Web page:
The political landscape in Madrid has turned upside down. Just a year ago, the three parties that had made possible the governments of Almeida and Ayuso (PP, Ciudadanos and Vox) put aside any difference, formal or substantial, to close ranks around the defense of a Madrid turned into a “Gallic village” who opposed everything that came from the Government of the nation. Today, on the contrary, that monolithic bloc has been blown up and each of the forces that made it up follow differentiated strategic lines. Even opposite.
There are several reasons that explain this, but the most decisive was Ayuso’s incontestable electoral victory in the regional elections held on May 4. Ciudadanos turned out to be the great victim of the president’s risky maneuver, going from 26 deputies to zero. It is quite likely that this tsunami will sweep away the formation led by Arrimadas today, but until that happens, they seem determined to change their policy of alliances, openly confronting Vox and cooling down the seemingly inevitable process of integration into the Popular Party. Now, Ciudadanos intends to reoccupy the space “of the center” that Rivera resigned, seeking agreements on the right and left that exclude the so-called “extremes.” In the electoral campaign of Castilla y León this turn is clearly being seen.
For its part, Vox also came out touched by the Madrid elections. Although he managed to save the furniture by adding a seat to the 12 he already had, he was out of the campaign until the Vallecas altercations. The far-right party was forced to take its already extreme discourse (anti-immigration and anti-left) to the extreme in order to have something with which to differentiate itself from its main rival, who was none other than the president. The candidacy of Pablo Iglesias and his crazy campaign strategy (anti-fascist alert) provided them with the perfect alibi to avoid the massive transfer of votes to the PP that many polls predicted. Even so, they saw the ears of the Ayusista wolf and, probably, understood that they needed something more than criminalizing unaccompanied migrant minors to maintain their presence in Madrid’s institutions.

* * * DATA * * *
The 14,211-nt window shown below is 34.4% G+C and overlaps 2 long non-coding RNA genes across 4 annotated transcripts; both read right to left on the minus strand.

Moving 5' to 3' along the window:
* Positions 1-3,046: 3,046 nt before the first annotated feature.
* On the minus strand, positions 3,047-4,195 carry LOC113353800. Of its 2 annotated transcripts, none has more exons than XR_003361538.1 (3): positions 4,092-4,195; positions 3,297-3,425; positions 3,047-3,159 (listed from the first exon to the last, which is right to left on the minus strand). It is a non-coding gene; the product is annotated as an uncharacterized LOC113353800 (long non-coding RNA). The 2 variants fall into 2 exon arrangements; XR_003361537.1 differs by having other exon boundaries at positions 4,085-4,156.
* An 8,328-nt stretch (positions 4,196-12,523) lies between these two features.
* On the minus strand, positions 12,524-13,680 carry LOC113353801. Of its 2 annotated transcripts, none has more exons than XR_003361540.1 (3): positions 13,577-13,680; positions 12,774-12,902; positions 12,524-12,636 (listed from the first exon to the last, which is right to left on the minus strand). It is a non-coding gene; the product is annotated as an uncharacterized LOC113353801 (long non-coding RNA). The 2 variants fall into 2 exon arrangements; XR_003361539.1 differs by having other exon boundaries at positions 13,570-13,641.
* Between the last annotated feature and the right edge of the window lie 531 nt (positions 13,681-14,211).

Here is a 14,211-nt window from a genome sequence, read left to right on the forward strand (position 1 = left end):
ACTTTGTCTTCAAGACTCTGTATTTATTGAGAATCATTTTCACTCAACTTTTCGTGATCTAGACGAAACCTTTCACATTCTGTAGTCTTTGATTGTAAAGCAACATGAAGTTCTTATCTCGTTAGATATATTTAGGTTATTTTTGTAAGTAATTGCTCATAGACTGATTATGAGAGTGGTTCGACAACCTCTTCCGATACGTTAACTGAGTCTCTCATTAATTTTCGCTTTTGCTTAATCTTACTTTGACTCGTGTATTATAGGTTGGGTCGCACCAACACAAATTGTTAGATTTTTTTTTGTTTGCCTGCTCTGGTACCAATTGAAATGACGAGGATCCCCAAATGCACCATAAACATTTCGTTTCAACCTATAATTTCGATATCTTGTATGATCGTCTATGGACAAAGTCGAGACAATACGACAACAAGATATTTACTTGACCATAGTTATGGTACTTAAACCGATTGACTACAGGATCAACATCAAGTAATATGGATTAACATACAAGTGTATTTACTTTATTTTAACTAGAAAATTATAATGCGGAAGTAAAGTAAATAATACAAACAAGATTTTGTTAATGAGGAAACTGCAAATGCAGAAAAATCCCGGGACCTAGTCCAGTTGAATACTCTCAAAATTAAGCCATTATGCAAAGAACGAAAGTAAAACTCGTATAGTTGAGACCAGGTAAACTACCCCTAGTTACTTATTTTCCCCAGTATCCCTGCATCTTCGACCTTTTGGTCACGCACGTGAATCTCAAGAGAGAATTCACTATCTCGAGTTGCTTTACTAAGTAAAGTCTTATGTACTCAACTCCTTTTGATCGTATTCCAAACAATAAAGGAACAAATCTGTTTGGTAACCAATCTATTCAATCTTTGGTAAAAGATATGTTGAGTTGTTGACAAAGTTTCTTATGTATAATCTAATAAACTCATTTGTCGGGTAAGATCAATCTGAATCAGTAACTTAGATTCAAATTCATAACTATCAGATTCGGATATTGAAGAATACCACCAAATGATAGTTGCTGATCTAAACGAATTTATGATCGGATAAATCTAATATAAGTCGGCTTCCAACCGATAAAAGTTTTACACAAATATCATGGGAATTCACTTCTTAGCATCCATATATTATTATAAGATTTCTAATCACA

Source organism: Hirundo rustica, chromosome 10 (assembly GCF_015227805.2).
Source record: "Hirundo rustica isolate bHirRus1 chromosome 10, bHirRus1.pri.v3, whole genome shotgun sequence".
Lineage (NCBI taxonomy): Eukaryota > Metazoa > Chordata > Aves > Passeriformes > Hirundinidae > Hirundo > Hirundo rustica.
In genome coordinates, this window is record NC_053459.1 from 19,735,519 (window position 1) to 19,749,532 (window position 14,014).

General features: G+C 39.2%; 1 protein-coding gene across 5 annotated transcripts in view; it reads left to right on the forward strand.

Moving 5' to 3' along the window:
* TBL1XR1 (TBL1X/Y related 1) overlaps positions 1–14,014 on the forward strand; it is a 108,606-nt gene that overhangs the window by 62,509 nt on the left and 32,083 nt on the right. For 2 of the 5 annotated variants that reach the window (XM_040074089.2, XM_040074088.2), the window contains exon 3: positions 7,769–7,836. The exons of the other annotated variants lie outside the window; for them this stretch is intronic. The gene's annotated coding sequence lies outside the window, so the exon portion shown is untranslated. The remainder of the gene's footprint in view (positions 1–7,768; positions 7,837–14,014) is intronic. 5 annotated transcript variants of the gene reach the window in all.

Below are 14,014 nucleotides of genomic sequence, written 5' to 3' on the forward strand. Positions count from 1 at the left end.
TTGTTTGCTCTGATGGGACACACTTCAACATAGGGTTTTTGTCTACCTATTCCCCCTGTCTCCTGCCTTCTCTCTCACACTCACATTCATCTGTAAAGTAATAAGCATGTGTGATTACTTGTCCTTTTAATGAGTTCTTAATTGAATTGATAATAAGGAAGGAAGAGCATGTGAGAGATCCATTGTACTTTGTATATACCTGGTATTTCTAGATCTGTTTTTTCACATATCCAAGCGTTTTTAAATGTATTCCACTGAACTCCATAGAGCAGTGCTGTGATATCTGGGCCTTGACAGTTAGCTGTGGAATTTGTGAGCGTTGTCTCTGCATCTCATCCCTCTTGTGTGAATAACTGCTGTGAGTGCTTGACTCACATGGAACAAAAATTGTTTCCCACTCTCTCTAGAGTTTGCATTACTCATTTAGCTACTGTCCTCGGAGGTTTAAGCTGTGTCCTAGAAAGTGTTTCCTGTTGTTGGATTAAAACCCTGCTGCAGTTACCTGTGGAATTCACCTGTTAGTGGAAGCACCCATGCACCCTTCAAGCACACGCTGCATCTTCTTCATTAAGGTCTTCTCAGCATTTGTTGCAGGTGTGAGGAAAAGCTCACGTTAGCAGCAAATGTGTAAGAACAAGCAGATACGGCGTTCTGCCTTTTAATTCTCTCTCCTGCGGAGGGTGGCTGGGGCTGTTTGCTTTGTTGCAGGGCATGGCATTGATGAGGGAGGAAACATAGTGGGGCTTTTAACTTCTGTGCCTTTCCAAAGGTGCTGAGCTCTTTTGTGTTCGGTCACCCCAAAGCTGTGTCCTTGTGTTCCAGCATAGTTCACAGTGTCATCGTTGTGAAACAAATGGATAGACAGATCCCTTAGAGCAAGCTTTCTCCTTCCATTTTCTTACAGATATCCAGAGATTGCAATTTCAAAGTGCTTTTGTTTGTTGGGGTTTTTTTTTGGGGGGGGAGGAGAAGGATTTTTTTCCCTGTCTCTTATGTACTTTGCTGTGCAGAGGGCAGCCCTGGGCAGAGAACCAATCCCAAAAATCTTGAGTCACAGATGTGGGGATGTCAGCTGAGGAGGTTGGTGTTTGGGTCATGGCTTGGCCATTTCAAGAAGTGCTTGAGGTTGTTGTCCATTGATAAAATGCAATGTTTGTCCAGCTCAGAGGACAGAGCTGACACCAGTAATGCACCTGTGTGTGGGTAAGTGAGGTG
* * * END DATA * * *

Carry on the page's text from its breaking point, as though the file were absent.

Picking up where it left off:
Ayuso’s advance dislocated his two main allies and at the same time competitors, but also removed the foundations of his own party. Its overwhelming result worried the national leaders of the PP, who saw in it an incipient threat in the face of a hypothetical -and quite probable- third electoral defeat in the next general elections. If Casado and García Egea fear anything, it is that the thrust of the Madrid president will force a renewal in the leadership of the party in the event that they fail again in their attempt to reach Moncloa, which is why they dedicate their greatest efforts to prevent it from taking control of the match in Madrid.
And here Martínez-Almeida enters the scene. The mayor of Spain, the cool mayor, the mayor of all, as he was baptized due to the dialoguing attitude he maintained at the beginning of the pandemic and the folksy and joker profile he has tried to cultivate, has been immersed in this internal war. Although it seems that he has already given up on running for the presidency of the party, Genoa has been using it to curb Ayuso’s aspirations. Without him, the national leadership would have nothing to oppose the president. For this reason, the extreme political and media right-wing directs all kinds of criticism and insults at him, accusing him of giving up his program and giving in to the policies of the left. “Judas” is one of the many names that Jiménez Losantos dedicates to him in his morning homilies.